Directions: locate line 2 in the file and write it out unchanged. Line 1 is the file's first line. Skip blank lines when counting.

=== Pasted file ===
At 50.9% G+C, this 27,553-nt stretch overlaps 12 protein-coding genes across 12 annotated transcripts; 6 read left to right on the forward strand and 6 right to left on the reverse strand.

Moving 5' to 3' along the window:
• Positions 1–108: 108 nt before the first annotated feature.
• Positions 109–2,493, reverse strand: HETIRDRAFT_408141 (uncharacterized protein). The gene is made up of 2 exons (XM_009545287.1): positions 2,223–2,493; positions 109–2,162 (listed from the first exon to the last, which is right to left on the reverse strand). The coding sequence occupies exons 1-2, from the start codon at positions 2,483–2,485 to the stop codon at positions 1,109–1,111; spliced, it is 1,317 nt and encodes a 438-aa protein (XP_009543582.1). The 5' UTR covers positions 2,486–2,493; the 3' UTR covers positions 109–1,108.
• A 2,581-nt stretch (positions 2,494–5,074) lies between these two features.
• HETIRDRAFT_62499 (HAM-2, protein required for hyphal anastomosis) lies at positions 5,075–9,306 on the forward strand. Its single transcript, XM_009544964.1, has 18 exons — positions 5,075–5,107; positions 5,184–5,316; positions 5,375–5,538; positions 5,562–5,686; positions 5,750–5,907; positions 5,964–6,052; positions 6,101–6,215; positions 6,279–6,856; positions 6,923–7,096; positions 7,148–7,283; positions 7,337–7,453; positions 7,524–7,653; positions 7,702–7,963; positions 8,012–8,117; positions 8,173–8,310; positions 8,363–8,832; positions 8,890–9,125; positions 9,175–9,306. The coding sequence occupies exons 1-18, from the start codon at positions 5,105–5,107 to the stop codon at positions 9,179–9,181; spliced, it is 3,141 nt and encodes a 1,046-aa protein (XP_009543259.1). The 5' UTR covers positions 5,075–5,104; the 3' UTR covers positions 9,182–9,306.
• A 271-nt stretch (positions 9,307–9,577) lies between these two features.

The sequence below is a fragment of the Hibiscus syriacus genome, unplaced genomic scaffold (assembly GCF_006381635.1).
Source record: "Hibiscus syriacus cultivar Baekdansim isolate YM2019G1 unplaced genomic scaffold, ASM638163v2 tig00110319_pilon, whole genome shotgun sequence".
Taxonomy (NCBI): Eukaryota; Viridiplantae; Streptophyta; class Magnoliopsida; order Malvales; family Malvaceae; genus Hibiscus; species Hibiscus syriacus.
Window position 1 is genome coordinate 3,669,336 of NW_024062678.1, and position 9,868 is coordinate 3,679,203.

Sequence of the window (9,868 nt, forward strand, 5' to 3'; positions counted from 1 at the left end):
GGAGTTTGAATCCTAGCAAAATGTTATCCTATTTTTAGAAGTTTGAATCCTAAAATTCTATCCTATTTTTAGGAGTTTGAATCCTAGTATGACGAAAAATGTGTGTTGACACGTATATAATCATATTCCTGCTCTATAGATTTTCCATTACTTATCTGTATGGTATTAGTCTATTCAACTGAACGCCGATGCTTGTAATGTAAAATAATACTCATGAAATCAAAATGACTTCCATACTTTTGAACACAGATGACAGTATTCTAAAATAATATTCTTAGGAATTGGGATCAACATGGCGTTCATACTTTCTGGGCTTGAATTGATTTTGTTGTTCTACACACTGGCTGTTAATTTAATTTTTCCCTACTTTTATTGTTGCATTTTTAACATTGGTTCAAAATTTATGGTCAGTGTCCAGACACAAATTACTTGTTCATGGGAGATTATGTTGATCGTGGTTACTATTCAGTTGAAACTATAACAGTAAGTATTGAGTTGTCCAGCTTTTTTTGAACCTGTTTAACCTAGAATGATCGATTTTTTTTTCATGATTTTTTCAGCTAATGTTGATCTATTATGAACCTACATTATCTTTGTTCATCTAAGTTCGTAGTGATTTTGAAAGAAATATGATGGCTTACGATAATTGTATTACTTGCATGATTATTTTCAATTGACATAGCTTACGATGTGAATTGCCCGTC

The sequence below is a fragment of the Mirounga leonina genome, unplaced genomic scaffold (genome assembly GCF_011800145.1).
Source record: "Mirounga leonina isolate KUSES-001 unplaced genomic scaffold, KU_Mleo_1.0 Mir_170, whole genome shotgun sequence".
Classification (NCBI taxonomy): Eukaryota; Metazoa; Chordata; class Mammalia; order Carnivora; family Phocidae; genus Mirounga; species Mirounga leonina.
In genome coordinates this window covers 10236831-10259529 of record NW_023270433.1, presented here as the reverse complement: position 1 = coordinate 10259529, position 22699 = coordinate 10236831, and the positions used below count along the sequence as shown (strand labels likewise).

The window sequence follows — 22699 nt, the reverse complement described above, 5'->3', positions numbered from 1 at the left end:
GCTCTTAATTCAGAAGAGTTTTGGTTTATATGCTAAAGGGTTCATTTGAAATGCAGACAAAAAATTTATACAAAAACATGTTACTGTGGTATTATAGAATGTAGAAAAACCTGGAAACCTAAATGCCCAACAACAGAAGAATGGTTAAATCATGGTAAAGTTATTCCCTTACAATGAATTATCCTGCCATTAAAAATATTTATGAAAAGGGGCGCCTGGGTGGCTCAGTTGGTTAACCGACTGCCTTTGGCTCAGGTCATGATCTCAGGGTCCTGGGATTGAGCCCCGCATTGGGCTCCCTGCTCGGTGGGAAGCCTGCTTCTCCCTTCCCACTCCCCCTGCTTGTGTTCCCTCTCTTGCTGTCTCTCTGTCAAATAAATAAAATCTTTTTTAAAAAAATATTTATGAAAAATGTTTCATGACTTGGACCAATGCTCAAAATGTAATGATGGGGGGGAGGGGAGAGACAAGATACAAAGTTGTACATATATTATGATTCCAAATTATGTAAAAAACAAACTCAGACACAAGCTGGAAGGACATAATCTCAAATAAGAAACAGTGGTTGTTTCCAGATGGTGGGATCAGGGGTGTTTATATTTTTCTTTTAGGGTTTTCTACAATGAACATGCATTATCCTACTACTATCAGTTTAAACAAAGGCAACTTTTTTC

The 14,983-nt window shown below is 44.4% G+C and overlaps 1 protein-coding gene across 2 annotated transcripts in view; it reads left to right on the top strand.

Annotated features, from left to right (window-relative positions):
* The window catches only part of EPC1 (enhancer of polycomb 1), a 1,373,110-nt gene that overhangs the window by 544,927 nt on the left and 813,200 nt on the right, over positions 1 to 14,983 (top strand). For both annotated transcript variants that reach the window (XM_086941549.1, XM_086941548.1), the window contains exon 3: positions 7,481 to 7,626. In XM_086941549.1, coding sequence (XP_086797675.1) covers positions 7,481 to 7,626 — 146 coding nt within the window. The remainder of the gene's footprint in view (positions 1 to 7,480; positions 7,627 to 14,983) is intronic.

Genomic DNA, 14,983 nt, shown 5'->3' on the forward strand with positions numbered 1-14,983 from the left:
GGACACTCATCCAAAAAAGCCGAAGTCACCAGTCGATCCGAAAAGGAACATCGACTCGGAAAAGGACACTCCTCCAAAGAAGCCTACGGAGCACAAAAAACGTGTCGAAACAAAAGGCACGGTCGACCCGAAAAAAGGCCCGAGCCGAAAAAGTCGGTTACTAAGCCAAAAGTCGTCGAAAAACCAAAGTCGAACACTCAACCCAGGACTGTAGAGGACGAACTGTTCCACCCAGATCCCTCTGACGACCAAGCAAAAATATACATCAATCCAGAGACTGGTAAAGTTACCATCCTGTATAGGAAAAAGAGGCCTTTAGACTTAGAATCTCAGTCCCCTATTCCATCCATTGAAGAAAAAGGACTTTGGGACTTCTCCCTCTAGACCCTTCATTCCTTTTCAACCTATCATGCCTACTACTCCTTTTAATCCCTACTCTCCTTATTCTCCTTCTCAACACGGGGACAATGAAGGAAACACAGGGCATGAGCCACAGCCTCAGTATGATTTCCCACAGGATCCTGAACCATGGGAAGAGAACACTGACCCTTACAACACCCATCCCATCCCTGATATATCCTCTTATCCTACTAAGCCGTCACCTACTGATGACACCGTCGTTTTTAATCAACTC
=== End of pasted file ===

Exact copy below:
Moving 5' to 3' along the window: